There also seems to be some question as to who the President of the company is. CEO Brian Ross signs all of the SEC filings as CEO and President, yet there is an employment agreement with Frank Lane to be the President of CFN Media for which he is paid a very generous salary of $230,000 a year. This employment contract was signed in June 2019 and it seems as if Lane is still an employee and President earning this handsome salary at the same time the company has let many of its contributors go. Brian Ross was last reported in 2018 as making a salary of $312,159 year.

So, if nothing has changed here, these two executives command almost more pay than the company’s nine months of revenue. Counsel’s Damon Stein’s pay was $312,159 (2018) but he resigned in December 2019.

CFN also looks like it is trying to establish a CBD e-commerce business as it signed an agreement with BlockCerts Blockchain company and is paying that bill in stock. Although the company did state in its last SEC filing that since COVID has impacted markets, the company could be negatively affected.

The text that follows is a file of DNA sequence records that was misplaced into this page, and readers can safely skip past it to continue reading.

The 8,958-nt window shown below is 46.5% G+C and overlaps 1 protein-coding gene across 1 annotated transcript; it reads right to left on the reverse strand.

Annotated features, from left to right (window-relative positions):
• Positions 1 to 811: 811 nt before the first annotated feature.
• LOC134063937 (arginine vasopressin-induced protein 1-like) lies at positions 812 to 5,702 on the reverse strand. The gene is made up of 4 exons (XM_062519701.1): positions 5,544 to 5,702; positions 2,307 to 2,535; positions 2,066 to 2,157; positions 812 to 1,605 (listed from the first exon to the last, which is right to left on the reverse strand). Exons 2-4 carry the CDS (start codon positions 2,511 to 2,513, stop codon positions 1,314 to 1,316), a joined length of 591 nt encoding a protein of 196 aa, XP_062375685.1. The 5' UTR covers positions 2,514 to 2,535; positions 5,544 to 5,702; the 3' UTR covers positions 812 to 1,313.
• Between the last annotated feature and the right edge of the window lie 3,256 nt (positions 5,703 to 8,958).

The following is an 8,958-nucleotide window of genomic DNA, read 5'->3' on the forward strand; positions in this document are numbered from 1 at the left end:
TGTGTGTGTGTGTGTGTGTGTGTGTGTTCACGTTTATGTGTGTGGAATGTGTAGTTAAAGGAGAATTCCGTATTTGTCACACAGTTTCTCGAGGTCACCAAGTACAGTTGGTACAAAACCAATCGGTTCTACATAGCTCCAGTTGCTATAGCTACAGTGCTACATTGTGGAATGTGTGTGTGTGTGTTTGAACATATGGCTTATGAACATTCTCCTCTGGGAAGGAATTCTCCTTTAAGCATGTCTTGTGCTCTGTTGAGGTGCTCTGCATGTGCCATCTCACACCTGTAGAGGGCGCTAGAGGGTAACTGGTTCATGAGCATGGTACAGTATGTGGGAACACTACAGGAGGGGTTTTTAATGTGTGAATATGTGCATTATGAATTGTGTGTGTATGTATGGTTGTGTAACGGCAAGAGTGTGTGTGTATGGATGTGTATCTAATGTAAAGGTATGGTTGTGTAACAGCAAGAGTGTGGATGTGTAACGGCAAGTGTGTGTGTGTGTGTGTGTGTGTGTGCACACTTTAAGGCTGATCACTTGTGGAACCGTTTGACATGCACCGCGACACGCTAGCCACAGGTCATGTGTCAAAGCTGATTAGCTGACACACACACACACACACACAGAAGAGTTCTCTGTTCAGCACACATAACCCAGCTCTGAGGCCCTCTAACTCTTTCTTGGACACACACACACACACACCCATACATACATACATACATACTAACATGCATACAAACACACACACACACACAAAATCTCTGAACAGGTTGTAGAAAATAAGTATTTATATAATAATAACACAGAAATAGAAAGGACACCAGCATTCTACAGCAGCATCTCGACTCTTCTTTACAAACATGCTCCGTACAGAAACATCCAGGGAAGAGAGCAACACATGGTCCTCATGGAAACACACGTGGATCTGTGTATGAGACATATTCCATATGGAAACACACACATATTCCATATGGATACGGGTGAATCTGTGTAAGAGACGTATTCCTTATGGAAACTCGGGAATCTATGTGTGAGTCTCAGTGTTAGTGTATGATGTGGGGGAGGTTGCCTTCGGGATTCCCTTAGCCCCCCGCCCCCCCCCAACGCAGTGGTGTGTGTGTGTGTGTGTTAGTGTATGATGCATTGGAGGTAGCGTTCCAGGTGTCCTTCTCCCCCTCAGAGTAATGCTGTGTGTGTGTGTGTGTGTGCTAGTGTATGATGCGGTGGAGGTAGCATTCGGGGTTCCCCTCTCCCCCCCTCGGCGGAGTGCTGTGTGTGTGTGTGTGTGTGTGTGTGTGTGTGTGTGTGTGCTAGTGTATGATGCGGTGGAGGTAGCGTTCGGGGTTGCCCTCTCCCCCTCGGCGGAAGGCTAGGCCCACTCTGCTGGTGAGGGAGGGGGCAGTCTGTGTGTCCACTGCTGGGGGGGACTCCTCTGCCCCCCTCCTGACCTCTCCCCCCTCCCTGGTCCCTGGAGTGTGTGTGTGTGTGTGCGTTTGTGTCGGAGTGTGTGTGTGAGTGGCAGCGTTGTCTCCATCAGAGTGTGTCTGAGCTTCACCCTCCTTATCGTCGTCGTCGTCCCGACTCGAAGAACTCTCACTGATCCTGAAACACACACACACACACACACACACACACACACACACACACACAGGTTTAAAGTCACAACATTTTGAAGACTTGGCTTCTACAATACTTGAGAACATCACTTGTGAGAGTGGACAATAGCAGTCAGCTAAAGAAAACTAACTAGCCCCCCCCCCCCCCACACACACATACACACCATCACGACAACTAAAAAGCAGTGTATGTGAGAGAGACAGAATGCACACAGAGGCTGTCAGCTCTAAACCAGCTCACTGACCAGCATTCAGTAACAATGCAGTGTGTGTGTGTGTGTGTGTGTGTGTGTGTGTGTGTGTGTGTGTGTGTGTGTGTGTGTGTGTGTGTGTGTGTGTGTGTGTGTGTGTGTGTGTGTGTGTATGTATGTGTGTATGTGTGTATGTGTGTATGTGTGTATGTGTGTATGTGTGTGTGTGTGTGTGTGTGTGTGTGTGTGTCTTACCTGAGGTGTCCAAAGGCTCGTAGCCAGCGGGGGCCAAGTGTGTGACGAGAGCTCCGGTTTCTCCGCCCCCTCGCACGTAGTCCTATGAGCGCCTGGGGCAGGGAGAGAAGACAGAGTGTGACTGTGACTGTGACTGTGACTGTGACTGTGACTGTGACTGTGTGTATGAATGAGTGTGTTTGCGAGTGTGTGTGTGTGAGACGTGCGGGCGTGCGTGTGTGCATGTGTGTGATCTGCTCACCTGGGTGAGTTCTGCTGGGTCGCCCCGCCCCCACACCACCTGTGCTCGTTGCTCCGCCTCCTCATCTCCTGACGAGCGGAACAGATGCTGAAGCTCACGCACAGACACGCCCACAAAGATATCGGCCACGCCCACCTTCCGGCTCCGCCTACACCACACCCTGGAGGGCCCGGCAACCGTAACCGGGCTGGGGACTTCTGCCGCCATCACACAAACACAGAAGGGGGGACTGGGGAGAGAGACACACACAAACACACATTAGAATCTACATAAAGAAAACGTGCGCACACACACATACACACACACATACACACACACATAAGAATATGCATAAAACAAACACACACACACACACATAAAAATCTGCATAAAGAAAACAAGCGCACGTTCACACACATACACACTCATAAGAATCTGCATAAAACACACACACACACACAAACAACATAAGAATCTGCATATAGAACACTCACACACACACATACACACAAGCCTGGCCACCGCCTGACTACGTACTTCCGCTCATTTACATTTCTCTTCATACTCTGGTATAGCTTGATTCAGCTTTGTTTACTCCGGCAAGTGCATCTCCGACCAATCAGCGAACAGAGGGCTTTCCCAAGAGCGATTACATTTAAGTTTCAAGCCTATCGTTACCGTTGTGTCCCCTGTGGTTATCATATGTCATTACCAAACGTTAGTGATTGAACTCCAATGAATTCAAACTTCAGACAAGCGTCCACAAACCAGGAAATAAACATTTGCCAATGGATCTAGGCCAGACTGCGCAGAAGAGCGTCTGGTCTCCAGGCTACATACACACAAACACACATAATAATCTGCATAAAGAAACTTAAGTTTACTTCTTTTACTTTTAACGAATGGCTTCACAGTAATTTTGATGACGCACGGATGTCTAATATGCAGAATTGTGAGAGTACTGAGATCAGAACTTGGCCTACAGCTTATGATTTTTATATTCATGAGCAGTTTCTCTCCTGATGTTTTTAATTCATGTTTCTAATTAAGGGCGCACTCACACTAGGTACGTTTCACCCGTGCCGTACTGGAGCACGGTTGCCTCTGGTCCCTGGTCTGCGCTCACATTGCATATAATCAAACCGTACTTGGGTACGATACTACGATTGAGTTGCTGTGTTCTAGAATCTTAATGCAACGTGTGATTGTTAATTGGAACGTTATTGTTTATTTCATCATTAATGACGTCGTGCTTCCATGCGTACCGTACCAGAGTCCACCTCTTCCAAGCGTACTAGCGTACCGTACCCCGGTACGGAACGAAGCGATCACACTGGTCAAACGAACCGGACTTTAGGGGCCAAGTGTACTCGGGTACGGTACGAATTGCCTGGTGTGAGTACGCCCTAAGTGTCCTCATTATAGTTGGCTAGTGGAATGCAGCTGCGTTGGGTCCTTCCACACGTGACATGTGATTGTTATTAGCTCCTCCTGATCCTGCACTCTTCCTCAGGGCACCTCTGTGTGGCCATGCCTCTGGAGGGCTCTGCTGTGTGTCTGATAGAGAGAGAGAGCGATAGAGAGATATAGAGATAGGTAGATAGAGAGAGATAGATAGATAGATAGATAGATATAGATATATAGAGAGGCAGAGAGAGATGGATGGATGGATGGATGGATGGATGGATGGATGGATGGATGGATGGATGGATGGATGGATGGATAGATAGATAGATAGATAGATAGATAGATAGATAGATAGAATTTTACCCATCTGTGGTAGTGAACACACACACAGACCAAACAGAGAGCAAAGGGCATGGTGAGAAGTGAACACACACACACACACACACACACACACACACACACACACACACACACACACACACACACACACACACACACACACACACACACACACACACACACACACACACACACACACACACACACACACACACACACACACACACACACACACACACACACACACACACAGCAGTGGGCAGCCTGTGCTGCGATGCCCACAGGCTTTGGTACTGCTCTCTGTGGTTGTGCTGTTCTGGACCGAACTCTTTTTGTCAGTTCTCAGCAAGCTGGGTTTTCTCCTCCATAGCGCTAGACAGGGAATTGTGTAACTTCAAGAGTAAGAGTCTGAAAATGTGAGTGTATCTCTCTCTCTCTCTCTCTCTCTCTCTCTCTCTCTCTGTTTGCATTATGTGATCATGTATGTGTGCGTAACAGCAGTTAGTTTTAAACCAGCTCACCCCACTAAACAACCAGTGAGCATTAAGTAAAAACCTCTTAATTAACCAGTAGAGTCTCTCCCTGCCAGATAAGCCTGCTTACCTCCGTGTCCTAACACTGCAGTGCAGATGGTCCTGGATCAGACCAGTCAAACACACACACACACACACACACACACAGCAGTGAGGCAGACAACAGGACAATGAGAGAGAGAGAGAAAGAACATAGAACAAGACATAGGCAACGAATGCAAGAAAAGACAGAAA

It looks like it has bought time with the PPP loan and luckily can now pay these expensive executives their salaries. 


Akerna (NASDAQ: KERN), the parent company of MJ FREEWAY, received $2.2million in PPP loans from the US government as first reported by Alan Brochstein at New Cannabis Ventures here.  Akerna did receive their loan before the April 23 guidance was issued around whether marijuana companies are eligible for PPP and other loan programs created during the COVID-19 pandemic.  It appears that most legal opinions at this time say that cannabis companies are not eligible for the loans at the Federal level as they derive their revenues from plant-touching marijuana companies.  As Alan points out in his article: